In drug makes them shut out their feelings

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In
addition, Penelope consistently weeps for the loss of her husband, but also
constantly reminds herself that she belongs to this household, and that she is
Odysseus’s wife. In contrast to Penelope, Helen uses drugs for Telemachus and
her husband to forget the sadness and repercussions that are caused by the
Trojan War. The drug makes them shut out their feelings and emotions of their
loved ones and their families, which consequently leads them to neglect their
identities and their responsibilities and to intoxicate in them false and
short-lasting happiness.  Nevertheless, Penelope
grieves over her husband like a widow, retaining her identity as Odysseus’s
wife. In Homeric’s society, women incline to hide behind the guilt and prefer
to forget about their sadness. Even Athena informs about the nature of the
women when she is telling Telemachus to speed back to his home: “You know how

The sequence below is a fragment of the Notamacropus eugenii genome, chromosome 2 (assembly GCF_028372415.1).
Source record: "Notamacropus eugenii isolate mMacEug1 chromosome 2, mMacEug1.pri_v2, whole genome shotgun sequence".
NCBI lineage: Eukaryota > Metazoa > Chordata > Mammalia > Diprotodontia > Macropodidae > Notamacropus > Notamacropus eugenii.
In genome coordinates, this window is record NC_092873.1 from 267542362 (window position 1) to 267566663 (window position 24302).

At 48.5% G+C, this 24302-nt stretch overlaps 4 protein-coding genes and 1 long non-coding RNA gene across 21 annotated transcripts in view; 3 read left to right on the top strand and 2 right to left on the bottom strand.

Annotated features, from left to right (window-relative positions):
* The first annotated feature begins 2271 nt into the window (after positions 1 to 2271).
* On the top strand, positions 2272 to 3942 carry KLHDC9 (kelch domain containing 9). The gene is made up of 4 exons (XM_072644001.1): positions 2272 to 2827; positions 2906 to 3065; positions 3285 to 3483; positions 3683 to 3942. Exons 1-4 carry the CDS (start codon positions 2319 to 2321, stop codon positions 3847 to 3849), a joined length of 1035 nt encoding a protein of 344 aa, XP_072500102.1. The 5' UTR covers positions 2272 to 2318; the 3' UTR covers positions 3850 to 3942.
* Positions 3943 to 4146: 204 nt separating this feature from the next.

the heart of a woman always works:/ she likes to build the wealth of her new
groom-/ of the sons she bore, of hear dear, departed husband,/ not a memory of
the dead, no questions asked” (Homer, The
Odyssey, 15.23- 26). For the wives who lost their husbands in the war, they
are more likely to marry another man and live in peace and tranquility as they
would not have to burden so much responsibility. Nevertheless, Penelope remains
so loyal to Odysseus and suffers all the trouble and despair that the suitors
cause when she could have married another man to eliminate all the chaos in the
household. She remains faithful to her husband in the time of difficulties, and
she perseveres in attempt to keep her identity. She continues her role as an unhesitating
loyal wife by carrying the burden of keeping the household together while
patiently waiting for her husband to come back home. 

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